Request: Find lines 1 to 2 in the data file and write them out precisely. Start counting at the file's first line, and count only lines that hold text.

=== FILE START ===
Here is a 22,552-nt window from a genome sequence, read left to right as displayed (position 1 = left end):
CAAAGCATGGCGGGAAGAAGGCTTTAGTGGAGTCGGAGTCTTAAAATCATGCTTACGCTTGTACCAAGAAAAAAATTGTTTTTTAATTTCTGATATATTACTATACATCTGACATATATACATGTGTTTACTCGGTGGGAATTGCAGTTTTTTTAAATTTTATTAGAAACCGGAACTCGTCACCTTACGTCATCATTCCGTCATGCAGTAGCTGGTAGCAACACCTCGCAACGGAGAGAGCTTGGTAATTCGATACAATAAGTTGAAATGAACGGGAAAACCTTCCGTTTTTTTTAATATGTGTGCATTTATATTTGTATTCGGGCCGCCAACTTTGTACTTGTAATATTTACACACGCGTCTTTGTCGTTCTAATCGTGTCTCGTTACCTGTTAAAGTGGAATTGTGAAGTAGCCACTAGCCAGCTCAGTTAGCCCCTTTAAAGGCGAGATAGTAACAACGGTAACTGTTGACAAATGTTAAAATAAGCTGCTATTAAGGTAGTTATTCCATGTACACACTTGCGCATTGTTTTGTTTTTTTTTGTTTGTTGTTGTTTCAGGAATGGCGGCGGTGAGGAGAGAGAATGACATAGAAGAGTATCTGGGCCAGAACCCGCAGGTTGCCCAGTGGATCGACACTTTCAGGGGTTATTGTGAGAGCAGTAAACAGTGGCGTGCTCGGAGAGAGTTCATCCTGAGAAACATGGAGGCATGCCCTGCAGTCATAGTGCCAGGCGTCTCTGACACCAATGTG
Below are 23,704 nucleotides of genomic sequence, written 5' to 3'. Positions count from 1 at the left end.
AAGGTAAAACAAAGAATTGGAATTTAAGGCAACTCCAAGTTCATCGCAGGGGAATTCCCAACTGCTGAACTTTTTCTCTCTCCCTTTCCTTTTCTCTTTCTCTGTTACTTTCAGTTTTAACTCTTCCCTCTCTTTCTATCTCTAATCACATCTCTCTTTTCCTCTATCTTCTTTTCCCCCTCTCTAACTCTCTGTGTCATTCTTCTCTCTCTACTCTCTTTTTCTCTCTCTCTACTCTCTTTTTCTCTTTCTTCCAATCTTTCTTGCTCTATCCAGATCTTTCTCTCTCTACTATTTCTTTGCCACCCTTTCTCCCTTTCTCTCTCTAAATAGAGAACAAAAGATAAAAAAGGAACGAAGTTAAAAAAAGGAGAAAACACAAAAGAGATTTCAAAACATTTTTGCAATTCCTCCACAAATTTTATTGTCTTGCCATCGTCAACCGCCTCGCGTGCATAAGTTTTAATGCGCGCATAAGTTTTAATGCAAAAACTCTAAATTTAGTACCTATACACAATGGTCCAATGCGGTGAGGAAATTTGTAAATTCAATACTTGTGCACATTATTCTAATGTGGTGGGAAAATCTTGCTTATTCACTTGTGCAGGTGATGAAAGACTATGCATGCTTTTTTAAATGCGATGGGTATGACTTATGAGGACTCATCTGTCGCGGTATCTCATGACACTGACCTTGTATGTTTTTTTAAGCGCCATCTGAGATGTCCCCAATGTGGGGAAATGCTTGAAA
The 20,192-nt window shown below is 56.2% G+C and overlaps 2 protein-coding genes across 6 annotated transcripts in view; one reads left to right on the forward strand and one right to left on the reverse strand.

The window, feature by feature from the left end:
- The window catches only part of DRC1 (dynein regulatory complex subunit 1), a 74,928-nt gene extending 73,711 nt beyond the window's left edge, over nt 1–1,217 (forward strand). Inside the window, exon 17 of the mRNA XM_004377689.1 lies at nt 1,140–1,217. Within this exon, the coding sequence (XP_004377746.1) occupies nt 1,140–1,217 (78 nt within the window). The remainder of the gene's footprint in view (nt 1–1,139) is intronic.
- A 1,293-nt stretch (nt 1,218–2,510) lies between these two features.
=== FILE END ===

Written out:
Here is a 22,552-nt window from a genome sequence, read left to right as displayed (position 1 = left end):
CAAAGCATGGCGGGAAGAAGGCTTTAGTGGAGTCGGAGTCTTAAAATCATGCTTACGCTTGTACCAAGAAAAAAATTGTTTTTTAATTTCTGATATATTACTATACATCTGACATATATACATGTGTTTACTCGGTGGGAATTGCAGTTTTTTTAAATTTTATTAGAAACCGGAACTCGTCACCTTACGTCATCATTCCGTCATGCAGTAGCTGGTAGCAACACCTCGCAACGGAGAGAGCTTGGTAATTCGATACAATAAGTTGAAATGAACGGGAAAACCTTCCGTTTTTTTTAATATGTGTGCATTTATATTTGTATTCGGGCCGCCAACTTTGTACTTGTAATATTTACACACGCGTCTTTGTCGTTCTAATCGTGTCTCGTTACCTGTTAAAGTGGAATTGTGAAGTAGCCACTAGCCAGCTCAGTTAGCCCCTTTAAAGGCGAGATAGTAACAACGGTAACTGTTGACAAATGTTAAAATAAGCTGCTATTAAGGTAGTTATTCCATGTACACACTTGCGCATTGTTTTGTTTTTTTTTGTTTGTTGTTGTTTCAGGAATGGCGGCGGTGAGGAGAGAGAATGACATAGAAGAGTATCTGGGCCAGAACCCGCAGGTTGCCCAGTGGATCGACACTTTCAGGGGTTATTGTGAGAGCAGTAAACAGTGGCGTGCTCGGAGAGAGTTCATCCTGAGAAACATGGAGGCATGCCCTGCAGTCATAGTGCCAGGCGTCTCTGACACCAATGTG